So at Montclair State, unfortunately, they closed down our wrestling program. But we’ve had some tremendous wrestlers. As a matter of fact – correct me if I’m wrong – we had the first Division 3 wrestler who won a Division 1 Championship. Do you remember when you could still do that? So we had a guy named Ken Mallory. Now here’s a story I don’t tell to high school kids. Kenny Mallory, he was from my hometown in Boston. He never wrestled in high school. Between his junior and senior year, he went to the Boston Darby. He went to a pro- wrestling match and it’s in August.
He’s walking home and he goes by a YMCA. Late Saturday afternoon. He walks in and said, “You have wrestling here?” They said, “Yeah, as a matter of fact, the coach is downstairs.” Just by chance, Jim Peckham the former Greco-Roman Olympic wrestler – he coached at Emerson, he coached at Harvard – was there. And it was like when Cus D’Amato saw Mike Tyson. Within one year without even being part of the team, Ken Mallory won the Massachusetts State Championship.
He came to Montclair State, won the NCA, won the Division 3 Championships. And then the second year, he said that the Division 3 Championships, he can’t make weight. And his coach says, “Hey Kenny, we have 20 minutes. You got to lose like an eighth of a pound.” He said, “Coach, I did everything I could do. I did everything I could do.” He said, “Kenny, there must be something that you can do.” So Mallory got up, went to the men’s room. Came back a couple of minutes later and said, “Let’s go. We’re going to make weight.”
And he gets on the scale, he makes weight. Coach said, “What did you do?” He said, “I’ll tell you on the way home.” So he wins the Division 3 Championship and they’re flying home to New Jersey, coach [inaudible 00:12:06] said, “Kenny, what did you do?” He said, “Well coach, I did everything. I shaved, I spit, I did everything. So I went into a stall and I made sure nobody was around and I punched myself in the nose as many times as I had to until I started bleeding and I bled [inaudible 00:12:22].” I mean, not too many sports have that type of commitment.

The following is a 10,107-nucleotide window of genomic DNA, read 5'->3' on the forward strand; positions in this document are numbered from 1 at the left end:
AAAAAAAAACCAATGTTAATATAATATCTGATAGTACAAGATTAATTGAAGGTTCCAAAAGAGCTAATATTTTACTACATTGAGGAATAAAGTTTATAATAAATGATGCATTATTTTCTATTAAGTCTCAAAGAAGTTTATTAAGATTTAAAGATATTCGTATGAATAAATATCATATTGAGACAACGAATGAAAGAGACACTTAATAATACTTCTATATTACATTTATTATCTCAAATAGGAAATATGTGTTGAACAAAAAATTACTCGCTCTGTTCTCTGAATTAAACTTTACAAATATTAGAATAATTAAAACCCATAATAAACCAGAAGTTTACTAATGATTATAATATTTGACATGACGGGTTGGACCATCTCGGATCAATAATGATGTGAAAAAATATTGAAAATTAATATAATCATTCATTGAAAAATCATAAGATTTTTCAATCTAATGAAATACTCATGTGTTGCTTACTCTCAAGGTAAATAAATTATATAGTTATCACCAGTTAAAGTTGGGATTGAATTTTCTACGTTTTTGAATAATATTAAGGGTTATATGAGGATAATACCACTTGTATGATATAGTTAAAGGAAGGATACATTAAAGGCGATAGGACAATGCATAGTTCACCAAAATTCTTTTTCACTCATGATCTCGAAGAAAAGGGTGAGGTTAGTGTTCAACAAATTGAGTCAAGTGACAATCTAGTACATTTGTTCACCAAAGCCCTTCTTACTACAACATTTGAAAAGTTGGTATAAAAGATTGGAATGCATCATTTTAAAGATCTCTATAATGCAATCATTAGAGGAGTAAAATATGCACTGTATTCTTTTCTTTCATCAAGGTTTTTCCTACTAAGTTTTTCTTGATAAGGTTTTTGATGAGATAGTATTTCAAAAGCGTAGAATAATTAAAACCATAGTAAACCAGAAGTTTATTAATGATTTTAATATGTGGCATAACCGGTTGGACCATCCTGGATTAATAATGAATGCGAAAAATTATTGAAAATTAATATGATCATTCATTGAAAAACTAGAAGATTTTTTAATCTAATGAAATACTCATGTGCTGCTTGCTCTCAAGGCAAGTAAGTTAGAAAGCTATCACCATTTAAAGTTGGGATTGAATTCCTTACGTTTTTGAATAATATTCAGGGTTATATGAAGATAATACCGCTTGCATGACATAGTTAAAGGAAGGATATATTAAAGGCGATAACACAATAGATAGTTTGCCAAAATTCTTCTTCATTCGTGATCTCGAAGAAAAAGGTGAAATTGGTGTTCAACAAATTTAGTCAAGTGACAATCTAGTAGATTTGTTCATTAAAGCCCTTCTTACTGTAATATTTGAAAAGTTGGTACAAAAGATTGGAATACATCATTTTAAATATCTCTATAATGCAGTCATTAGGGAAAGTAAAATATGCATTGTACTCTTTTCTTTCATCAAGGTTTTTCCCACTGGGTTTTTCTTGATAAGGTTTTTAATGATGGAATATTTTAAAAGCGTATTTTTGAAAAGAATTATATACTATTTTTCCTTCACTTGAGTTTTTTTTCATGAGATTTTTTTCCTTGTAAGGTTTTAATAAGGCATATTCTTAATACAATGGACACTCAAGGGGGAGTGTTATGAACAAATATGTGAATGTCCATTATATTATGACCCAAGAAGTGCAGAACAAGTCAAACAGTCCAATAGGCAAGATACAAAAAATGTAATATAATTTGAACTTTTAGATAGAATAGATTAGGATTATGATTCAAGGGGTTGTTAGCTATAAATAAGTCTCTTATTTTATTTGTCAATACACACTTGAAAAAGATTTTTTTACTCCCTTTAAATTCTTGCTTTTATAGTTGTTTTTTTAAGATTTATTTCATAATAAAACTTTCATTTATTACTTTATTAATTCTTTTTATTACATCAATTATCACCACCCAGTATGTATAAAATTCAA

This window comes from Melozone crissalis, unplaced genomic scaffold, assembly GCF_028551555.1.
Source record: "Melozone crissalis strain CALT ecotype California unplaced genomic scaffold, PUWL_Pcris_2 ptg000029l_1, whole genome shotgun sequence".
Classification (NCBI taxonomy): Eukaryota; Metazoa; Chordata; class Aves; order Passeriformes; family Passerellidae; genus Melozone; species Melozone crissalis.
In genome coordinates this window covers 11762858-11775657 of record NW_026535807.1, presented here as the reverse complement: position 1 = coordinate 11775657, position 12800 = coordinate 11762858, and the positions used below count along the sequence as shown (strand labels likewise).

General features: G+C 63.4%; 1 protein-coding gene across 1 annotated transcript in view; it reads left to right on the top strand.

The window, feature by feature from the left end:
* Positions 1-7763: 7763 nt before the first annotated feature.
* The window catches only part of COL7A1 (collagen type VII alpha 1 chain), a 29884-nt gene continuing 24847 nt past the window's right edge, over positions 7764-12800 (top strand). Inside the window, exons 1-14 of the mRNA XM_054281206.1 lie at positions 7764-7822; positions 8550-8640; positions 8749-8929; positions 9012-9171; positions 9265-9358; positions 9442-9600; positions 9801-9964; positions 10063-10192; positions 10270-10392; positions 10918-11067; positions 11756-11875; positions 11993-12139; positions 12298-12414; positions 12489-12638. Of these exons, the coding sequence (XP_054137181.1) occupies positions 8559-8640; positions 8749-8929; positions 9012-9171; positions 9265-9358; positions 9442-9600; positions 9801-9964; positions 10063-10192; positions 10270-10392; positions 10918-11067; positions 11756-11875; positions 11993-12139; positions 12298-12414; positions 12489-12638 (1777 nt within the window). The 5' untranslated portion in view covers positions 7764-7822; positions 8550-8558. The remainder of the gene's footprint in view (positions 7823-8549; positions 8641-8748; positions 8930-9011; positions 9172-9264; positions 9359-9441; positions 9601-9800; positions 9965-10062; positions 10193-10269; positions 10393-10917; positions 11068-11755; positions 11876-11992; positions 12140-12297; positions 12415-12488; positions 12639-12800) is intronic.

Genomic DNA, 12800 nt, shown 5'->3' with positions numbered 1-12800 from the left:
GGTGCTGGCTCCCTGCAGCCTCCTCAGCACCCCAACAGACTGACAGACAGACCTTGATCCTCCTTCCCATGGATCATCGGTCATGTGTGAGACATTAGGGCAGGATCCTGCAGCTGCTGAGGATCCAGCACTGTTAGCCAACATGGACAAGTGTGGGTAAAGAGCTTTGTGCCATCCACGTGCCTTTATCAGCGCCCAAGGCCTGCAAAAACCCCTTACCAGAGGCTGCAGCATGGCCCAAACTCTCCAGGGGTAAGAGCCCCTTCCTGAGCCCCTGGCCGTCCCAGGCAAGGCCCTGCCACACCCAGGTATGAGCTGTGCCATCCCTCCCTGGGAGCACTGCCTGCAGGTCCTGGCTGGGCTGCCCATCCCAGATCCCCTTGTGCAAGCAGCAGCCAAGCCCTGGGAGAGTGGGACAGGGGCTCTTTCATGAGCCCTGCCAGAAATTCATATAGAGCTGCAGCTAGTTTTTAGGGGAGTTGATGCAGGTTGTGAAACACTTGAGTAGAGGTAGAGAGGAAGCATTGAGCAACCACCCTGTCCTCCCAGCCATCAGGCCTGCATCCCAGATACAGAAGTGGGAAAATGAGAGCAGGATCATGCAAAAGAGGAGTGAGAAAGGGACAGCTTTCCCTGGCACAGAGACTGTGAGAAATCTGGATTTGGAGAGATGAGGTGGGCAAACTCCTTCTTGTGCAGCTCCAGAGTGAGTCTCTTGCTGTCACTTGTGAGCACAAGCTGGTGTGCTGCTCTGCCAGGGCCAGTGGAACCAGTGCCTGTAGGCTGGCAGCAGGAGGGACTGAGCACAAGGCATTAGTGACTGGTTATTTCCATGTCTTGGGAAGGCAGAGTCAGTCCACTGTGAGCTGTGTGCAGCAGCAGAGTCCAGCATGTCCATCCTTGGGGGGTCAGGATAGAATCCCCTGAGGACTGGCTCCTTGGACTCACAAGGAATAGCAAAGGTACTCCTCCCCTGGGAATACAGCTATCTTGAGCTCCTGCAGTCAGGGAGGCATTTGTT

Jim: Sure, yeah.
Gilbert: So hurt, pain and agony, that’s what it’s all about. I know when I was in UMass, there were some recruiters from Procter and Gamble there who wanted to speak to our wrestling coach because they knew the same type of thing that would make somebody do more than expected in wrestling would be more expected in sales and in business.
Jim: Yeah, right. And you talk about hurt, pain, agony. That was a swim coach that had that up on a wall. How do you take those lessons? You work with a lot of college athletes and you speak to successful executives. How does somebody, whether they’re a wrestler or a swimmer or an athlete of any sport, how do they take those lessons and apply them to the real world?
Gilbert: Basically, whether you’re an athlete or a non-athlete, if you’re in sales or in business, if you’re a parent, there’s only one decision we have to make. Are you going to go all out or are you going to hold back? You could walk into any high school wrestling room anytime today and you could tell the kids who are going all out and you could tell the kids who are holding back. All you have to do is watch.
You could go to Broadway and watch a chorus line of dancers and you could tell the ones that are holding back from the ones that are going all out. So I think that’s what wrestling has taught me. See, it’s much better to go all out and lose than hold back and win. And you see this all the time. You see people playing it safe. One of the things we could learn from wrestling is to give your all, to lose the way. But then you still fail, but you know you gave a full effort.
It’s like your TEDTalk. You fail your way to success. They’re very few instant successes in wrestling but I mean, if we could just get it in our minds . . . because every day we take what’s called the ‘pillow test.’ So tonight when you put your head on the pillow, either consciously or unconsciously you’re going to take a little test. You’re going to say to yourself “Am I glad I did or do I wish I had?” So when you look back at the day, you’re going to say, “Am I glad I did? Am I glad I did more than expected? Am I glad I called that guy back? Am I glad I spent more time on a project? Or am I going to say I wish I had?” The more “I’m glad I did” we have, the more self-esteem we’re going to have. The more “I wish I had” we have, the more our self-esteem is going to go down.